Pencils And Second Chances

Gift from the Sea, by Anne Morrow Lindbergh, is a soulful gift. I’ve purchased at least a dozen copies over the years. Anne wrote it at the beach where she went for weeks to reflect on the pattern and meaning of her life. It’s one of those books that stays with you because it’s layered with gentle wisdom and insight. In my 20s, it was sort of my bible. At the beginning of the book, Anne writes about her affinity for freshly sharpened pencils.

I know exactly how she felt. I’m passionate about pencils for many good reasons. Sharpening them is instantly rewarding; in seconds you shape a fine point for writing crisp lines. They adapt too. You can write in dove grey or thunder, depending on the pressure you apply. And the erasers, I adore those bubble gum bits designed for second chances. You can start over and over with a few rubs on a sentence. And when you’re forced to hit the reset button, like so many of us were during the Covid pandemic, the symbol of renewal in a pencil is powerful. 

Pencils are comforting chew toys for high strung people. How many have you come across with teeth marks up and down their spines? The soft wood accommodates anxious molars, sort of like teething for your brain. Chewing on your pencil gives you something substantial to do while you wait for an answer to erupt, flow through your pencil and onto a blank sheet. 

Shopping for school supplies in elementary school, I loved scanning the aisles for packs of pencils hanging on thin metal rods. When I got home, I carefully sharpened each one and put the bundle in a see-through pencil-case at the front of my flower power binder. Those pencils were the keys to the kingdom, the perfect way to test my knowledge at school because you could erase your answer if you changed your mind. Pencils were precious when the stakes were high, and you had to fill in and erase bubbles on standardized tests.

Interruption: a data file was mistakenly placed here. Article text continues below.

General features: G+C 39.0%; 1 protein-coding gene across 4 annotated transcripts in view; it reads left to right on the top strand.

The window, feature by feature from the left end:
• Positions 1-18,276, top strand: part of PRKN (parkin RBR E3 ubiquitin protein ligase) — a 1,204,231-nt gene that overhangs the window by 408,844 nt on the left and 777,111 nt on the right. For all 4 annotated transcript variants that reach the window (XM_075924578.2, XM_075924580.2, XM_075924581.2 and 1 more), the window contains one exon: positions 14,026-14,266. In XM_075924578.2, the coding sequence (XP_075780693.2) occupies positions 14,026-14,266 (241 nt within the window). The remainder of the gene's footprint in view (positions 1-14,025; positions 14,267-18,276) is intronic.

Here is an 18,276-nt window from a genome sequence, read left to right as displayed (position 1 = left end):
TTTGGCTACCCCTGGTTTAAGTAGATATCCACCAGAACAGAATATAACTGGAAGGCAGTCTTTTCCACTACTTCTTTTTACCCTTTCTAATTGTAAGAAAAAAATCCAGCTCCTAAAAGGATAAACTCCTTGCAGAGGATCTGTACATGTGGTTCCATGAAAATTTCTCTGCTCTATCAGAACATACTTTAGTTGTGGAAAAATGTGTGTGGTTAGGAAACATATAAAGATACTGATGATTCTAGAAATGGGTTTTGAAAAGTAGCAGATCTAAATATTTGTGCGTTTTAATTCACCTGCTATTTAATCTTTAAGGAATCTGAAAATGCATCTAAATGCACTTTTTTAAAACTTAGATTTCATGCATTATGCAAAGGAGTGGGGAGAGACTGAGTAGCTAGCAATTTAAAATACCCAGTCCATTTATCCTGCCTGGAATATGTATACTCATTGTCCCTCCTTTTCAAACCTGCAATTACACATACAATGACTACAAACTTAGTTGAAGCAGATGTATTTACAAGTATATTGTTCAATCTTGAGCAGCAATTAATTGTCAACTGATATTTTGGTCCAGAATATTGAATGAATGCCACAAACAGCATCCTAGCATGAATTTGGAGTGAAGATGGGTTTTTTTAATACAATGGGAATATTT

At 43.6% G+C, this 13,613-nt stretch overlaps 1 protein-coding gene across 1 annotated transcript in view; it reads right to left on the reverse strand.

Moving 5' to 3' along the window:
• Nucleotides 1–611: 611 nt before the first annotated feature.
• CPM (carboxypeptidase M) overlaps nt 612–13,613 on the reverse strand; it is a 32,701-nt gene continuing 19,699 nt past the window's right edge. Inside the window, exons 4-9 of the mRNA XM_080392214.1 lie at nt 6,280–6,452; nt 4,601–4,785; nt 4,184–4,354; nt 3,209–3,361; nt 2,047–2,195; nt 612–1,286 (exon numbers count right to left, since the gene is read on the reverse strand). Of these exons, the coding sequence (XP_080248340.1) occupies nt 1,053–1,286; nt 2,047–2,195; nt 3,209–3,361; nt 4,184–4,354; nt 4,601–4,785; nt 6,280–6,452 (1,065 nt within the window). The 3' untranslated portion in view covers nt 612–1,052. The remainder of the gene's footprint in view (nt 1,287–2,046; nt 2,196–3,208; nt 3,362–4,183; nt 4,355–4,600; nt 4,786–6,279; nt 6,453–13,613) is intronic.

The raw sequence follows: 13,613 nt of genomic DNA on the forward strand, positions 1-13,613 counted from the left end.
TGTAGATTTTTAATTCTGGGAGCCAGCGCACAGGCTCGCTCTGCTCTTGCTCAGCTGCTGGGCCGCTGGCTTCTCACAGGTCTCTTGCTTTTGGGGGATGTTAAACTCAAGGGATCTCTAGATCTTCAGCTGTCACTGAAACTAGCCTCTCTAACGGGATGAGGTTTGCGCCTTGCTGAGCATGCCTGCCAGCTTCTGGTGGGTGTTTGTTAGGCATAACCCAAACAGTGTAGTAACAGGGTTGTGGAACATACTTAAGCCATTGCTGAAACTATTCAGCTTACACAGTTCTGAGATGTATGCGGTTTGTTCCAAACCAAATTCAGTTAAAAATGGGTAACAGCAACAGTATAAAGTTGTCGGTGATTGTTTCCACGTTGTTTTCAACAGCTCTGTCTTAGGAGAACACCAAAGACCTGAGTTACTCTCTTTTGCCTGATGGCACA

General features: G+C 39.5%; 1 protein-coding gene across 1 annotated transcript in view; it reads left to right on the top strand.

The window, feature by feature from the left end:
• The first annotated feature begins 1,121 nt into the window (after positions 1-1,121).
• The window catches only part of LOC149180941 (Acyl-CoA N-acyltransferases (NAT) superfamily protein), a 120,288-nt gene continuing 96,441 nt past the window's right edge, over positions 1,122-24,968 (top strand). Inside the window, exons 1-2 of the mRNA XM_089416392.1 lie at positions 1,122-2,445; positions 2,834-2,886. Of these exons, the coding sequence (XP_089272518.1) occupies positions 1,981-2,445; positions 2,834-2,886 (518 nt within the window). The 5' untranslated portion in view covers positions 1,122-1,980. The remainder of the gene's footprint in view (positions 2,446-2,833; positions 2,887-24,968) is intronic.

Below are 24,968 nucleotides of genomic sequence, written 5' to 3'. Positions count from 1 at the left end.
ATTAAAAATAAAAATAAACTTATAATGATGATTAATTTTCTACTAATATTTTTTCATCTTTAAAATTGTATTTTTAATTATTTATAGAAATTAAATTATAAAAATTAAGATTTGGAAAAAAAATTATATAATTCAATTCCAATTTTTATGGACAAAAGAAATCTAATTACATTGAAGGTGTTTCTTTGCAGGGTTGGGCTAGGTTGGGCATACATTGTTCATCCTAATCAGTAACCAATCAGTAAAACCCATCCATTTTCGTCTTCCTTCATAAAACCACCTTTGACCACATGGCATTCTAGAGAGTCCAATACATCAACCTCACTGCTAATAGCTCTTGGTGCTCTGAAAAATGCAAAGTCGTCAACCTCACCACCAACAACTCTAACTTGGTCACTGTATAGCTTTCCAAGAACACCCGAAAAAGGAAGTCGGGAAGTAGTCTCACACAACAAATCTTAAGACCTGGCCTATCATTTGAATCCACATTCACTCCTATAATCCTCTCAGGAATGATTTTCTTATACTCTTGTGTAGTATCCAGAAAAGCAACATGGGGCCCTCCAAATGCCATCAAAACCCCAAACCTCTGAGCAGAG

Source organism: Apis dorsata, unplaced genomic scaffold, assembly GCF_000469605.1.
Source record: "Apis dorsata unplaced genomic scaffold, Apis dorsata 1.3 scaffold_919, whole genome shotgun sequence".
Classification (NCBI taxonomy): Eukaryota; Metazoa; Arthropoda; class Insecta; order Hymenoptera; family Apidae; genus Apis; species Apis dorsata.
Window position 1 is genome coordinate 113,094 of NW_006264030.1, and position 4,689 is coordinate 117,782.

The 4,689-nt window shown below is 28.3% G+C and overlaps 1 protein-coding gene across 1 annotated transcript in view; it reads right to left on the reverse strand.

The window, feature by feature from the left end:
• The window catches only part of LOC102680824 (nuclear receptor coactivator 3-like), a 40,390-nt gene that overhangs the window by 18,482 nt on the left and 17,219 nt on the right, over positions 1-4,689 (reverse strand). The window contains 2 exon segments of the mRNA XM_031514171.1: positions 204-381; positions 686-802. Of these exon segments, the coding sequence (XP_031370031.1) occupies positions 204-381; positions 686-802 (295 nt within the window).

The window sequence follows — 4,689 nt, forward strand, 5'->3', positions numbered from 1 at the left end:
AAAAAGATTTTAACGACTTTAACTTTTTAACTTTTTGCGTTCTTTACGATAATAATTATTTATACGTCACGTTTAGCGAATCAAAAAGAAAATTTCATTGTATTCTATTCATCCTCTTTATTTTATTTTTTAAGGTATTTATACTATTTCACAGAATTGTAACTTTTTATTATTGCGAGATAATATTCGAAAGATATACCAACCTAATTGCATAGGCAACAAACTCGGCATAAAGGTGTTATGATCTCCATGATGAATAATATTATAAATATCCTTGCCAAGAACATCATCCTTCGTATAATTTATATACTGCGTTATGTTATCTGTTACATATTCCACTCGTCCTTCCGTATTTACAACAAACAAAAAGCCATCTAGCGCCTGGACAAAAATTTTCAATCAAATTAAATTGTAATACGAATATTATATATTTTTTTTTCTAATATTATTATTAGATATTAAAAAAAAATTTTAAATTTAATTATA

There were pens in my pencil-case and a formidable protractor, but the pencils ruled. Protractors were weapons that drew blood. Pens were unreliable. If one was on the fritz, thick ink might leak onto your notebook page or tattoo your fingers. They died without warning.

You knew exactly where you stood with your pencil. When the lead tip flattened, you got up from your desk, walked to the back of the classroom, and fixed the problem with your hands. There were no sudden deaths. You saw the progression of your pencil’s life as it slowly got shorter. I kept my pencils alive until the bitter end when you could barely hold the stubs and write.

I’ll admit to a romance with pens in middle school. They were bold and fashionable. At one point, I had a fat one that wrote in six colors. So cool. Eventually, I returned to my roots. 

Immersed in this pencil reflection, I’m thinking about getting a manual pencil sharpener, the kind we used in elementary school. Remember the metal crank and the stalled engine sound it made when you stood in the back of the classroom to sharpen your pencil?

I have a Dixon Ticonderoga #2 pencil in a small ceramic jar on my desk. It’s my favorite brand of pencil because it has a long history and an iconic design. The Dixon Ticonderoga Company has been making pencils since 1815. The pencil’s name originated in the graphite ore mined and processed in Ticonderoga, New York. A school-bus-yellow hexagon, the design is distinguished by three bands of emerald-green metal, known as a ferrule, that hold the eraser in place.

Simple, iconic items like a Dixon Ticonderoga pencil are comforting. They bring you back to a time when worldly worries worries weren’t yours. Pencils also remind me of second chances in life. Living with a mental illness, I’ve had to start over many times. While we can’t exactly erase our mistakes, we can draw new plans with pencils on a clean sheet of paper. Then we can erase them and draw them over and over. We are all works in progress no matter how old we get or what we struggle with. I appreciate having a pencil nearby and the strength to begin again.

So many people are starting over as we emerge from the Covid pandemic. I’ll keep them even closer to my heart when I pick up a pencil.